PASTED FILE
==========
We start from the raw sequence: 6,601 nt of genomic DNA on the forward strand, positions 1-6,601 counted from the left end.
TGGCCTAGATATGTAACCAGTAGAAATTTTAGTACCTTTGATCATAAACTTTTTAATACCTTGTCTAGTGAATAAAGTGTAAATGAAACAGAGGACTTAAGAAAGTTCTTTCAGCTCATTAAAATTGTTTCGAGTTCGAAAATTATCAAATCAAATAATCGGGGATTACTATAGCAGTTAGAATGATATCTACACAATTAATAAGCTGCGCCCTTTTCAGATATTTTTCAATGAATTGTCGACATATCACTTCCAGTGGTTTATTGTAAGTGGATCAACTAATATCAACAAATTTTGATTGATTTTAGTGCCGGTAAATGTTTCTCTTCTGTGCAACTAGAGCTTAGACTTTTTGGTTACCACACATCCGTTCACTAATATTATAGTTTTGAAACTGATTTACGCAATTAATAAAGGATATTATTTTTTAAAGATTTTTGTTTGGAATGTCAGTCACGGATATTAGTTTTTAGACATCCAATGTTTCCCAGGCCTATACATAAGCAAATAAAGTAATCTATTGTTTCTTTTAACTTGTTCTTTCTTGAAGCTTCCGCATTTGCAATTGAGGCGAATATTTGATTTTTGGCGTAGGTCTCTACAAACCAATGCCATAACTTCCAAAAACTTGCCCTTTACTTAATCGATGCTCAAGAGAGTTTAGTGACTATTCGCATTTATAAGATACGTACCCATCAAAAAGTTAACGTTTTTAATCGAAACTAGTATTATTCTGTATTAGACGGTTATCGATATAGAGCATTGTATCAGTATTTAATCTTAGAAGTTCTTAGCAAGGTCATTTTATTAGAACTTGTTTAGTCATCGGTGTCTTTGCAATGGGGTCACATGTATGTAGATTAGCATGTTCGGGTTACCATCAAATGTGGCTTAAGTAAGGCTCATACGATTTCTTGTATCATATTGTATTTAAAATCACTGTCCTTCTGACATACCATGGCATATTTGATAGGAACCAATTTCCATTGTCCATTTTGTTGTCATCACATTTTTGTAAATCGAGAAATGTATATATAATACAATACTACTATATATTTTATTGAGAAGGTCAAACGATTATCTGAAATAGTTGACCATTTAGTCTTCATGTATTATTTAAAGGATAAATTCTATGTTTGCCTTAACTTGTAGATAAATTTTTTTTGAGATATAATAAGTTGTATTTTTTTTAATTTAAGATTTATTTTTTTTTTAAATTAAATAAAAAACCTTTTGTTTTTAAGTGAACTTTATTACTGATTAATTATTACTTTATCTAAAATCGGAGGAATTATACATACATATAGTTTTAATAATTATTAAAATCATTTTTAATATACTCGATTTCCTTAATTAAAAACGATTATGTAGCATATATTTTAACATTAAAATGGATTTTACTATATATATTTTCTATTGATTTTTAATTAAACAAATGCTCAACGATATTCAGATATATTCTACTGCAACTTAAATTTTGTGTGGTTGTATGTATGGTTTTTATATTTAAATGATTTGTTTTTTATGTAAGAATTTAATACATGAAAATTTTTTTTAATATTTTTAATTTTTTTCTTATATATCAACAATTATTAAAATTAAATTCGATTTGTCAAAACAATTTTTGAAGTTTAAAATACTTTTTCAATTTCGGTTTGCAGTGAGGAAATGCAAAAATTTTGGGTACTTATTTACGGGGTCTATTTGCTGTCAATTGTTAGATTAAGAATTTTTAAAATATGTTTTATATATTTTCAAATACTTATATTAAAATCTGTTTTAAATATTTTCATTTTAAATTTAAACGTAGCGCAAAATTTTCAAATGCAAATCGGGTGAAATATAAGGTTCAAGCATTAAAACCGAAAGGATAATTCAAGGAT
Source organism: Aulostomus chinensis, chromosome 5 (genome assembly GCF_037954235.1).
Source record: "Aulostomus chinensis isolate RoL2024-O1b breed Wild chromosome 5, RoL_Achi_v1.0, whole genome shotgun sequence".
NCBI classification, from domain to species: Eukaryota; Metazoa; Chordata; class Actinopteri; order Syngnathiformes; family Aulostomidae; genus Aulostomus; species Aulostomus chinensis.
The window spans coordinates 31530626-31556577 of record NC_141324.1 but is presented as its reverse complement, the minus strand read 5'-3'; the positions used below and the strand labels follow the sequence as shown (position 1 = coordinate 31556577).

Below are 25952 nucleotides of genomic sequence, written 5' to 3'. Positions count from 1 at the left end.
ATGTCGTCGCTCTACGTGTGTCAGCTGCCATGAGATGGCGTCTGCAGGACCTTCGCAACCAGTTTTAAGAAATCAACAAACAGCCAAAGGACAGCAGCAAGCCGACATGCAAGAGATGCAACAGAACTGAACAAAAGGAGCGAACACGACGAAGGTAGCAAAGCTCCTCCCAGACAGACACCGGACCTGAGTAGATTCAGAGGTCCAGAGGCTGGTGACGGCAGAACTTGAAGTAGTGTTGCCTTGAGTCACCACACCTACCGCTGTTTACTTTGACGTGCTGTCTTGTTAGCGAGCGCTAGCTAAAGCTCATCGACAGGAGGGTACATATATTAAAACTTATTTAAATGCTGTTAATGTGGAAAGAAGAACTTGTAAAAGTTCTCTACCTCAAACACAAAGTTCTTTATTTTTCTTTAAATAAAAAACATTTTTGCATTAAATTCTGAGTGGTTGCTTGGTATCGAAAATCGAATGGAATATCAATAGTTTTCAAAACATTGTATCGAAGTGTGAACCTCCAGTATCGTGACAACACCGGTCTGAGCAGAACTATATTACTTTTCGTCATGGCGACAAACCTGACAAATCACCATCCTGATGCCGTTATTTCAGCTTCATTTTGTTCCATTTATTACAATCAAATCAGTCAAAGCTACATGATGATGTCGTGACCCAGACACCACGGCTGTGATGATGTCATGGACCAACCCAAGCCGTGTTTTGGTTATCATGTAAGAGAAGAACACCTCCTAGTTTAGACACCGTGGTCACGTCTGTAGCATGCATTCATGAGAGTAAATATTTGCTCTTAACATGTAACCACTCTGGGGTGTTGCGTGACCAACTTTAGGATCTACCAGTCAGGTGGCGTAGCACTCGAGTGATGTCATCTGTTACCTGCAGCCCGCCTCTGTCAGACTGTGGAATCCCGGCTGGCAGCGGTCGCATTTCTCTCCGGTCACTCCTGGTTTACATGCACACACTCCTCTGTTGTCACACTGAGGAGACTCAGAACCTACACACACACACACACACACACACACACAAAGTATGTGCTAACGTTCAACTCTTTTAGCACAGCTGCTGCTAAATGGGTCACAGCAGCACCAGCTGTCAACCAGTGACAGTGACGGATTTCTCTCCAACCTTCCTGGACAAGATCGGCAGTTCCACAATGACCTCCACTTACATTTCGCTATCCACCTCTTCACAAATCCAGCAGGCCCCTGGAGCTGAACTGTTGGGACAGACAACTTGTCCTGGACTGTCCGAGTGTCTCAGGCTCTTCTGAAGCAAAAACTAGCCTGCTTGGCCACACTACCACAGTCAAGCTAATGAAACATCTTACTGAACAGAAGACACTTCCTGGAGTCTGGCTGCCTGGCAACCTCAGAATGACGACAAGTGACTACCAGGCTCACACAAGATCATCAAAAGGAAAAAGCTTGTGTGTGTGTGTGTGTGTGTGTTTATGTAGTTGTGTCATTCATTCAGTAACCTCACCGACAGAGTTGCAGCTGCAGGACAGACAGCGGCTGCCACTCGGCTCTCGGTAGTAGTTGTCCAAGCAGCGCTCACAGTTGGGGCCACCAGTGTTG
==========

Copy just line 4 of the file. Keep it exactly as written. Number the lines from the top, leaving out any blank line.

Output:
Source record: "Aulostomus chinensis isolate RoL2024-O1b breed Wild chromosome 5, RoL_Achi_v1.0, whole genome shotgun sequence".